Monthly Archives: June 2017


The sky is the same

I look up at the sky. It’s the same bright, limpid blue sky that promises of possibilities. It gives me the same overwhelming feeling, as its height is emphasized by the tall building made of glasses that draws perfectly parallel vertical lines. Yet it’s not the same sky. How can it be the same now that I’m here and not there anymore? How can I leave that place and still carry its sky with me? Do I only see the sky in memory? I’m here, and yet I’m not here. I’m not there, and yet I’m there.


I started a new novel and now I’m half way through it. I’ll probably finish it today. It reminds me of The curious incident of the dog in the night-time. The protagonist is a kid with schizophrenia, but it’s not clearly stated in the story because it’s told in first person. Like the dog in the night-time, the mental condition of the main character makes him blamelessly anti-social and brutally honest. But I like his voice. It forces you to have understanding (and not sympathy) of the subject. It’s not your version of the story, but it’s about how they see their world. In that world, it’s not them who are mad. “the only thing I have control over in my entire world is the way I choose to tell this story”, wrote the protagonist. It makes me think about victims of deeply traumatic events. You can’t judge whether they’re telling the truth or not. Because they were affected by what happened, you can’t expect them to provide an objective account of history.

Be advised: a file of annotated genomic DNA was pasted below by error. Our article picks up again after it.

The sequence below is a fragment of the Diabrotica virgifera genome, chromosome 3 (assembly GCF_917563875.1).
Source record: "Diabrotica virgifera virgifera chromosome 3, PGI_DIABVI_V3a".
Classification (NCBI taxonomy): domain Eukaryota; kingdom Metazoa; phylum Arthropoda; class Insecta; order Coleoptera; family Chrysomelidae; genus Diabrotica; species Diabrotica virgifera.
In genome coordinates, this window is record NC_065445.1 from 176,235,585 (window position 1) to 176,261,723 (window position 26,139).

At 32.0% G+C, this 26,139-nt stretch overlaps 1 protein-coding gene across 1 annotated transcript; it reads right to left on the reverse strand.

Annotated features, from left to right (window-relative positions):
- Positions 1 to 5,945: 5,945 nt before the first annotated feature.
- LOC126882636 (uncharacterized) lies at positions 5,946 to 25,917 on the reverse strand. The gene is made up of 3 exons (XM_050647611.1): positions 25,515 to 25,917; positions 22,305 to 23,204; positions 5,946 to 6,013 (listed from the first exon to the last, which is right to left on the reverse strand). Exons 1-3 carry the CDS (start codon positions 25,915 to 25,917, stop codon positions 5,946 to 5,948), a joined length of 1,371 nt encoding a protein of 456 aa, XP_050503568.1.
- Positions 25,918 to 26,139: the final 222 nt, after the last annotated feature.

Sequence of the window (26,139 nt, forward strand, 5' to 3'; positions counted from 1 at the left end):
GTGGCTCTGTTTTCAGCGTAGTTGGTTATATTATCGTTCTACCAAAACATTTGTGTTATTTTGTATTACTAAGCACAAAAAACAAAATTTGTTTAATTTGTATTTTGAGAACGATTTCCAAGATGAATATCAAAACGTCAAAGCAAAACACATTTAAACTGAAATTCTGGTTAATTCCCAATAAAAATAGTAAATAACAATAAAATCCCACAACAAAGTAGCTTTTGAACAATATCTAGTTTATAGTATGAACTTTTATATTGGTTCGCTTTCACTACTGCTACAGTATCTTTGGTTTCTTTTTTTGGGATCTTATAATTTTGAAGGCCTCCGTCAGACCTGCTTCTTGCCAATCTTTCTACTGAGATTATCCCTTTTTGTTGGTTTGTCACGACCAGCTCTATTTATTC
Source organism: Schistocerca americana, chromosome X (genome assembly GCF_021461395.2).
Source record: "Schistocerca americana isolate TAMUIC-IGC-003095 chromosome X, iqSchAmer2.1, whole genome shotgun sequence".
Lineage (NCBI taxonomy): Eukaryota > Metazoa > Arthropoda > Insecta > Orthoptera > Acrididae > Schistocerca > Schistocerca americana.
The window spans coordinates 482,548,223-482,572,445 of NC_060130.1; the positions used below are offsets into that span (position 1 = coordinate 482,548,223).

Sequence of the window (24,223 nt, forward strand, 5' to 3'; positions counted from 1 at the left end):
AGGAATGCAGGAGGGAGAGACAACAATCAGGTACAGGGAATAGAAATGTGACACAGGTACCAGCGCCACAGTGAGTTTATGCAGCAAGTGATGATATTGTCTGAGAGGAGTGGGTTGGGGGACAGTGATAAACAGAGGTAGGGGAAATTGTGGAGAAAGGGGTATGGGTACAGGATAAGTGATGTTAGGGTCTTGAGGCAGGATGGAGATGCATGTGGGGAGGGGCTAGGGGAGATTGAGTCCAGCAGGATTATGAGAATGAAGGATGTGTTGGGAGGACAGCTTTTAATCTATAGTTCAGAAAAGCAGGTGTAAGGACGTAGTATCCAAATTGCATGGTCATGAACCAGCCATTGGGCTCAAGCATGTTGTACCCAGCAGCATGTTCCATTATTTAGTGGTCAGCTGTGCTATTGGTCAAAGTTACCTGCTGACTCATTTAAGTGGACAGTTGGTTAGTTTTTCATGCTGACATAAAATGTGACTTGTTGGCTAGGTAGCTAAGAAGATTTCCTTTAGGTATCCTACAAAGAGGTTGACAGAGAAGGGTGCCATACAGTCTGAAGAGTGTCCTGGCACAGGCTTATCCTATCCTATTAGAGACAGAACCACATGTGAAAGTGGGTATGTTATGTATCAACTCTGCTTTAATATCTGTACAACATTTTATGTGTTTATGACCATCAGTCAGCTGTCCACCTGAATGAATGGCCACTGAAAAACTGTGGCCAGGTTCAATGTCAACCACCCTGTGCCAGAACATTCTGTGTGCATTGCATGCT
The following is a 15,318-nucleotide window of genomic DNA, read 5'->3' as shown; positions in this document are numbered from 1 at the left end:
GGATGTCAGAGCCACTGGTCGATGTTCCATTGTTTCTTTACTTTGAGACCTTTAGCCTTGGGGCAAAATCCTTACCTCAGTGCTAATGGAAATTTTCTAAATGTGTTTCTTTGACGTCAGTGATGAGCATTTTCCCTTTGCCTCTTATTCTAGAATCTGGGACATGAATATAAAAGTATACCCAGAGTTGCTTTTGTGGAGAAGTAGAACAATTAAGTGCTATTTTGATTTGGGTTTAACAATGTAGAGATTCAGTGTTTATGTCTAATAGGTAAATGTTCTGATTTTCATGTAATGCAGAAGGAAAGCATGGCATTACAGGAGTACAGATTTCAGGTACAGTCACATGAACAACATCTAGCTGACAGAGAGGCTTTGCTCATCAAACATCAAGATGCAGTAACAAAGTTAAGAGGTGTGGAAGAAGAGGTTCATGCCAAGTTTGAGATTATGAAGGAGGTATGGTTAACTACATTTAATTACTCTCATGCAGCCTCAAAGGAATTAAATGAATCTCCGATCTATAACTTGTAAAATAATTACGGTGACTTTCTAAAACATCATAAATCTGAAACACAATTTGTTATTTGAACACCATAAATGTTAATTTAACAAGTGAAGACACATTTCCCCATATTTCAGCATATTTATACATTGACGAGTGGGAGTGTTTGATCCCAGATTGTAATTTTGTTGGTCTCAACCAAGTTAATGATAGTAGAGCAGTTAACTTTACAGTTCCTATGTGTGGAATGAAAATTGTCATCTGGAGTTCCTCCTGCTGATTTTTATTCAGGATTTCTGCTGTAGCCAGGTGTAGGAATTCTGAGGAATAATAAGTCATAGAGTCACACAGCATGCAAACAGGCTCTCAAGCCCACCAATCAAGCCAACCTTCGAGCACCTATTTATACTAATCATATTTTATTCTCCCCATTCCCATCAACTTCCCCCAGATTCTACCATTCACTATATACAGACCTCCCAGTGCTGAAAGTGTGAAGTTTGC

Take it slow, I tell myself. Maybe when I finish all these books, I’ll be healed. Right now, I’ve decided to be in a state of numbness and stasis, that is, stagnating in the present moment, not reminiscing the past, not projecting myself in the future. I can’t participate immediately. Everything here brings back the person that I used to be, and that I didn’t like. Maybe if I hang about on this campus often enough, I’ll finally get attached to it, even though it’s not mine. Feeling familiar, knowing my way around.


I feel nervous when I step in this university’s cafeteria for the first time. As if I returned to my first day of being a bachelor’s student, unaware of how it functioned. The sociolinguist Pennycook talks of “passing as a local” in a second language (besides, I find this term more sensible than “foreign language” which denotes a stronger sense of ownership), i.e. making yourself credible to your interlocutor so that they would believe that you actually are a “local” from somewhere else. You don’t need to be fluent in that language. It’s not a matter of authenticity, but of legitimacy and perception. In the end, authenticity may be less about turning inward and being true to oneself, than about putting on a convincing performance to an audience. So every time I feel vulnerable in a new environment, I observe people and, not imitating them, I try to act as if I was a “local”, an insider. I get so self-conscious about it. Of course nobody cares. I guess I do it for myself. I surveil myself before anybody else could. Is that a way of claiming ownership over one’s own image, by subjecting oneself to the imagined gaze of others? Of course, if they ever watch me, it doesn’t matter what they perceive. It’s what I think about their perception of me. Then I wonder if we ever do not perform. Maybe we’re constantly performing to ourself, looking at ourself as if we were somebody else. Anyway, I only want to find the the place to get tap water. And I guess all this can be summed up in one word that is meaningless to me because imprecise and abused in CV: adaptation.